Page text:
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Summer Bike Rides - Alicia Drier

I used to know

a different kind of

midday summer sweat

when my world was once

less bone-dry concrete

and silvered sharp angles

that loomed past the sky


It was the kind of wet

that grumbled

after miles on the seat of a bike

(rust-red in some places from miscare)

past the smell of earth that blurred

in the edges of my vision

with each persistent turn of my pedals


Back then I lived exactly five miles

from anywhere interesting

but my feet always pointed

to one place from my front yard

straight up and a little to the right

your house out of sight at the end

of a lane flanked by cornfields


And so we passed several Julys together

drank too-sweet Kool-aid

basked in slanted light from a backyard pond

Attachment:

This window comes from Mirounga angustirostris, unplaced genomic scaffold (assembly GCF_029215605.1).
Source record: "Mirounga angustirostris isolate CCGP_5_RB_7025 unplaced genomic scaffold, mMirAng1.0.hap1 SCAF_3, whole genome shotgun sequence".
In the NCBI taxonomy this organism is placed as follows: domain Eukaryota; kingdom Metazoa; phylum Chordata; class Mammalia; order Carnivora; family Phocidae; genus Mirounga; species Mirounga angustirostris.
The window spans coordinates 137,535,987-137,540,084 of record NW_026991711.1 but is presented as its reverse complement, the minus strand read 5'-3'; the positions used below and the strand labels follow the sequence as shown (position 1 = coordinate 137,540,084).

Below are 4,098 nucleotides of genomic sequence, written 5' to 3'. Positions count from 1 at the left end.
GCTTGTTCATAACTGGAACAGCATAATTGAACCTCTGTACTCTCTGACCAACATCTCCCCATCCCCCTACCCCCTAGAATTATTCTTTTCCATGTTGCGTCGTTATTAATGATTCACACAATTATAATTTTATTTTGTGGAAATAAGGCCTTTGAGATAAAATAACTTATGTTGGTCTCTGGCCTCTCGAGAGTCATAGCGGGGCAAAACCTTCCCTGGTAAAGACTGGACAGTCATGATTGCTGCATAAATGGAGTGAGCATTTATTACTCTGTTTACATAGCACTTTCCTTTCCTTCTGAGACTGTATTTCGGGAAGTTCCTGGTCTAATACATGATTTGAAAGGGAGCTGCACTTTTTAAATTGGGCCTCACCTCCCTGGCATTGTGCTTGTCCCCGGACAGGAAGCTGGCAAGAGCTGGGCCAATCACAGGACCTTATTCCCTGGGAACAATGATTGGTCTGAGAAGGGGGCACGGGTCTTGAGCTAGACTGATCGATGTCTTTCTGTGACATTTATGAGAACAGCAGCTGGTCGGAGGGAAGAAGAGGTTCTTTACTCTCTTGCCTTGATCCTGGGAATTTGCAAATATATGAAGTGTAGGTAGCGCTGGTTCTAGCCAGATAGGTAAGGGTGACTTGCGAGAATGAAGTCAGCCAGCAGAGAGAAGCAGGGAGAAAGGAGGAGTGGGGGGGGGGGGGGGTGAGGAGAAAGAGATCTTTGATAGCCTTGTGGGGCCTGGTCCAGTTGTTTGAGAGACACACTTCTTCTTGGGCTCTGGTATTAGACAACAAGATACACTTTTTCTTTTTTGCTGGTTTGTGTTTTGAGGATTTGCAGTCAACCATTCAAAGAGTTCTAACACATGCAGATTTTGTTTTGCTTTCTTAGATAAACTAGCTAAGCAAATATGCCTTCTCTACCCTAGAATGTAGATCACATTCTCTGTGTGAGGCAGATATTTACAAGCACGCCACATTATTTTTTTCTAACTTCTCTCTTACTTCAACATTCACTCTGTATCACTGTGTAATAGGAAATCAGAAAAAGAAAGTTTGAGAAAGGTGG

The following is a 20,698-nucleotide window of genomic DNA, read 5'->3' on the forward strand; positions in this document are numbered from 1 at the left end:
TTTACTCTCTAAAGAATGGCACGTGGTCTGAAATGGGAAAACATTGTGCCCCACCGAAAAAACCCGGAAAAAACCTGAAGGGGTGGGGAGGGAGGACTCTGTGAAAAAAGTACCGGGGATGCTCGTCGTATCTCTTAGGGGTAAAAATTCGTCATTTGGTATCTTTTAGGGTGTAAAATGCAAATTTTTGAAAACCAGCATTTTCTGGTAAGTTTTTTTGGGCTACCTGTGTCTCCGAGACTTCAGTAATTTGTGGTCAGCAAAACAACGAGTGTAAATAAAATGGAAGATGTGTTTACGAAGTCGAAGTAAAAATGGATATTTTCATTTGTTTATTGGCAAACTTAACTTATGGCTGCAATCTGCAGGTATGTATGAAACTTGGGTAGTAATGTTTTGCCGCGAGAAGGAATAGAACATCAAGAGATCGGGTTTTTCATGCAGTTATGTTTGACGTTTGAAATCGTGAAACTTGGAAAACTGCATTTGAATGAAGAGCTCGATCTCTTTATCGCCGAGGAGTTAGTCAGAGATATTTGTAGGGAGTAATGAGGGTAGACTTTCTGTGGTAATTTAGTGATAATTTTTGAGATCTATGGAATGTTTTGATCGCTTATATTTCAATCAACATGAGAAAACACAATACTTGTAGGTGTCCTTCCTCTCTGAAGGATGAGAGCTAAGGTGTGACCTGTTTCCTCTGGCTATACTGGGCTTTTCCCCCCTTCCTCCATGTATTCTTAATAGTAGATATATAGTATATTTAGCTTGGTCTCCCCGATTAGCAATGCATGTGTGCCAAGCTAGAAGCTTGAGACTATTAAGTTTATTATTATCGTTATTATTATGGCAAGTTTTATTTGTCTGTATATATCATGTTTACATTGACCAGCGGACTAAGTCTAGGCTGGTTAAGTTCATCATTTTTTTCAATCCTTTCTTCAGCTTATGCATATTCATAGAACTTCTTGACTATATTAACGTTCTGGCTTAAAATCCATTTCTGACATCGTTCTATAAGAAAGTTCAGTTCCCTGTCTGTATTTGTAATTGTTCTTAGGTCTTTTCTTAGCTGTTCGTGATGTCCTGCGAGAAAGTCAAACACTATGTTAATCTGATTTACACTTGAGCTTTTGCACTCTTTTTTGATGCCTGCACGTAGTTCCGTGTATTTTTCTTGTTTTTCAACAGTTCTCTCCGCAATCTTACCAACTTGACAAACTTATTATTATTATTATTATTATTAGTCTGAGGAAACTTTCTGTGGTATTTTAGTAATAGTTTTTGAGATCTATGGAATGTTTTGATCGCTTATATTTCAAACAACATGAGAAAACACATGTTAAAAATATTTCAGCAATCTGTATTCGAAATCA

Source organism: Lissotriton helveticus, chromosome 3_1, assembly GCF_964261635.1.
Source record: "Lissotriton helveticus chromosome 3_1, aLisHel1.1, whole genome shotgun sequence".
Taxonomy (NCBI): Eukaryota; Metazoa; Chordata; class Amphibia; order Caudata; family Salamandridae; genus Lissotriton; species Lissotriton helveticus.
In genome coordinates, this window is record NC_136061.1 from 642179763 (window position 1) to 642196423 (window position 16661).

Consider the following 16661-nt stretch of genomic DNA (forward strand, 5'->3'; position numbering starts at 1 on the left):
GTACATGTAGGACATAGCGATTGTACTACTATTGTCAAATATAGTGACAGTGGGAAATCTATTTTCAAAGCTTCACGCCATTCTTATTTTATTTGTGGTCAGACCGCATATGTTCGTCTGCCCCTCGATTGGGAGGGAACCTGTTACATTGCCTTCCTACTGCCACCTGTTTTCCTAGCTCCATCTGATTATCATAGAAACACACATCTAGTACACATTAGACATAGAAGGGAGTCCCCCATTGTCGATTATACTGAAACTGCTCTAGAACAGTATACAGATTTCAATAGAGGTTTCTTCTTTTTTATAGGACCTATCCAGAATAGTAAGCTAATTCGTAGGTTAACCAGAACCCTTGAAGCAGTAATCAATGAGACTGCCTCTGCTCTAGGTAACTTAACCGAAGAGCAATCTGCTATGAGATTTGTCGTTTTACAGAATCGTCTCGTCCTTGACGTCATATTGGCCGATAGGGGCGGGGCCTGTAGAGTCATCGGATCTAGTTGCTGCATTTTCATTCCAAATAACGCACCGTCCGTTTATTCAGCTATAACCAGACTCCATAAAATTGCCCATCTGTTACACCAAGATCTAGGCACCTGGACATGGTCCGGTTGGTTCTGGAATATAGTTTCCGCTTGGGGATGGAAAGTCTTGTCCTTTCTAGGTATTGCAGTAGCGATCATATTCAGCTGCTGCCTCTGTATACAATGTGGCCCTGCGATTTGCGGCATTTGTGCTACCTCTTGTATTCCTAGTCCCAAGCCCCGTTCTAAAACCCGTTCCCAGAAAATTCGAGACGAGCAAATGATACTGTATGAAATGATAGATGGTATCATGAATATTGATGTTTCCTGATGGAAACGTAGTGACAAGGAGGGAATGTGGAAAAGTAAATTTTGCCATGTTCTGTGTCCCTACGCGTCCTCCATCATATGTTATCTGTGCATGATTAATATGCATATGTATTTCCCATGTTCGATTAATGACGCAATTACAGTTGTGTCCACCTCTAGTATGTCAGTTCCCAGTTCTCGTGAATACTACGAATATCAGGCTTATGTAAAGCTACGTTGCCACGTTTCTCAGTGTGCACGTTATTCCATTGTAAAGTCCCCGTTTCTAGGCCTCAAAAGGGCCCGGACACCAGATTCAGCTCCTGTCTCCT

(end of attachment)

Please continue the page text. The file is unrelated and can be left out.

ran till we lost track of our breath

sat on a hilltop and sought out

the kind of sunburn

that wakes up and breathes


You and I

once exchanged words

as if our dreams were currency

as if every day was meant

for watching the sun slip into silence

until each star was certain

and singing above us

 

Alicia Drier is a recent transplant to Indianapolis, where she is a high school English teacher and bread shop aficionado. When she isn't writing or cohosting the podcast Lit Think, she is hiking with her partner and experimenting in the kitchen. She writes poetry.

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